Dynasty of Death: A Novel

Dynasty of Death: A Novel

by Taylor Caldwell


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Product Details

ISBN-13: 9781504050999
Publisher: Open Road Integrated Media LLC
Publication date: 08/21/2018
Series: Barbours and Bouchards Series , #1
Edition description: Reprint
Pages: 904
Sales rank: 649,358
Product dimensions: 5.50(w) x 8.40(h) x 2.00(d)

About the Author

Taylor Caldwell (1900–1985) was one of the most prolific and widely read authors of the twentieth century. Born Janet Miriam Holland Taylor Caldwell in Manchester, England, she moved with her family to Buffalo, New York, in 1907. She started writing stories when she was eight years old and completed her first novel when she was twelve. Married at age eighteen, Caldwell worked as a stenographer and court reporter to help support her family and took college courses at night, earning a bachelor of arts degree from the University of Buffalo in 1931. She adopted the pen name Taylor Caldwell because legendary editor Maxwell Perkins thought her debut novel, Dynasty of Death (1938), would be better received if readers assumed it were written by a man. In a career that spanned five decades, Caldwell published forty novels, many of which were New York Times bestsellers. Her best-known works include the historical sagas The Sound of Thunder (1957), Testimony of Two Men (1968), Captains and the Kings (1972), and Ceremony of the Innocent (1976), and the spiritually themed novels The Listener (1960) and No One Hears But Him (1966). Dear and Glorious Physician (1958), a portrayal of the life of St. Luke, and Great Lion of God (1970), about the life of St. Paul, are among the bestselling religious novels of all time. Caldwell’s last novel, Answer as a Man (1981), hit the New York Times bestseller list before its official publication date. She died at her home in Greenwich, Connecticut, in 1985.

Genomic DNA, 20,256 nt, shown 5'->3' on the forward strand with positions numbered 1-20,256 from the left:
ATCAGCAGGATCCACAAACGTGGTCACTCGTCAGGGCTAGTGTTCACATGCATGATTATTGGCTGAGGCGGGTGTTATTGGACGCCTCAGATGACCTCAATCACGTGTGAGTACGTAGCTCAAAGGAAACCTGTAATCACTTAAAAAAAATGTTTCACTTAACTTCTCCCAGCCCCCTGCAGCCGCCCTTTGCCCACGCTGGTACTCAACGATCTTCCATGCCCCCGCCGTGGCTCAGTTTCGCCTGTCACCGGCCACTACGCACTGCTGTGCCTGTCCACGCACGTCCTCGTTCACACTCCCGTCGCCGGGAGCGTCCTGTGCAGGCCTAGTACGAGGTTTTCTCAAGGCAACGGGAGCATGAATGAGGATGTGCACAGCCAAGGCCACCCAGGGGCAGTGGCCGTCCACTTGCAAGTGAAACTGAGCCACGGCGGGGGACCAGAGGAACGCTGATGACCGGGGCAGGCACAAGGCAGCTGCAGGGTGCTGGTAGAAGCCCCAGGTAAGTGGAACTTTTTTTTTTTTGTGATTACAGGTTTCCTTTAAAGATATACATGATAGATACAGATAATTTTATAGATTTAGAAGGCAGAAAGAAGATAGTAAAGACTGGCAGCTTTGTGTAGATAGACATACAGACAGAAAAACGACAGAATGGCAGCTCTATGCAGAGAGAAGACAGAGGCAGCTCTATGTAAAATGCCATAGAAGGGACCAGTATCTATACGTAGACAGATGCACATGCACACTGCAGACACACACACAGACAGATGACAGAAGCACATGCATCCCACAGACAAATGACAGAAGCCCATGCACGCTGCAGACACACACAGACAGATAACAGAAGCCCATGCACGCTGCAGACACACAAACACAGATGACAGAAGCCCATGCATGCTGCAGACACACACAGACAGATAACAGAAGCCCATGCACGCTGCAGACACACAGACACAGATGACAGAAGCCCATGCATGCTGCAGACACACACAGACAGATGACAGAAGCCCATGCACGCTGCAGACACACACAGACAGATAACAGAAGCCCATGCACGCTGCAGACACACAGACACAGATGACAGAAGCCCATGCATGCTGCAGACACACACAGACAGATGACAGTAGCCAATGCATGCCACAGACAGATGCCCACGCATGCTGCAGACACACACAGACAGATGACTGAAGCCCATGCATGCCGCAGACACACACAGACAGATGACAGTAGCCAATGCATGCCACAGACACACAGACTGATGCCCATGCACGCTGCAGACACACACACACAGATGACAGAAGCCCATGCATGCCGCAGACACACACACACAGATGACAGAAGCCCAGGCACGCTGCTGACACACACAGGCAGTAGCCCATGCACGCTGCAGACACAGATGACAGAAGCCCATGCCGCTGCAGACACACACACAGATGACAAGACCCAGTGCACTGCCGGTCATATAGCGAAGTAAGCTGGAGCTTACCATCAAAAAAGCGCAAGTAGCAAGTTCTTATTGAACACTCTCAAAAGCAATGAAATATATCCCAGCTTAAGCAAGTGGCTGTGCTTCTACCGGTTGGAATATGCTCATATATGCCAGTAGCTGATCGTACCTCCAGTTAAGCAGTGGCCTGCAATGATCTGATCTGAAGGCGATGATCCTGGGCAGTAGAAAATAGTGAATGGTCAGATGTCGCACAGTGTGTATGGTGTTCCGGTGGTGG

To read more about the life and work of Taylor Caldwell, please visit www.taylorcaldwell.com.

Read an Excerpt

Dynasty of Death

A Novel

By Taylor Caldwell


Copyright © 1938 Charles Scribner's Sons
All rights reserved.
ISBN: 978-1-5040-3903-1


The twilight was like deep pale water standing movelessly over the countryside and the long low hills. It was a medium that held everything motionless and transfixed, not a rigid motionlessness, but a sleeping quiescence, or as though all things had lost the robust body of the day and had become liquid and vaporous dreams, that, should the pale medium that held them be disturbed by even a ripple of air, they would blur together, dissolve, dissipate into silent and spreading rings of water.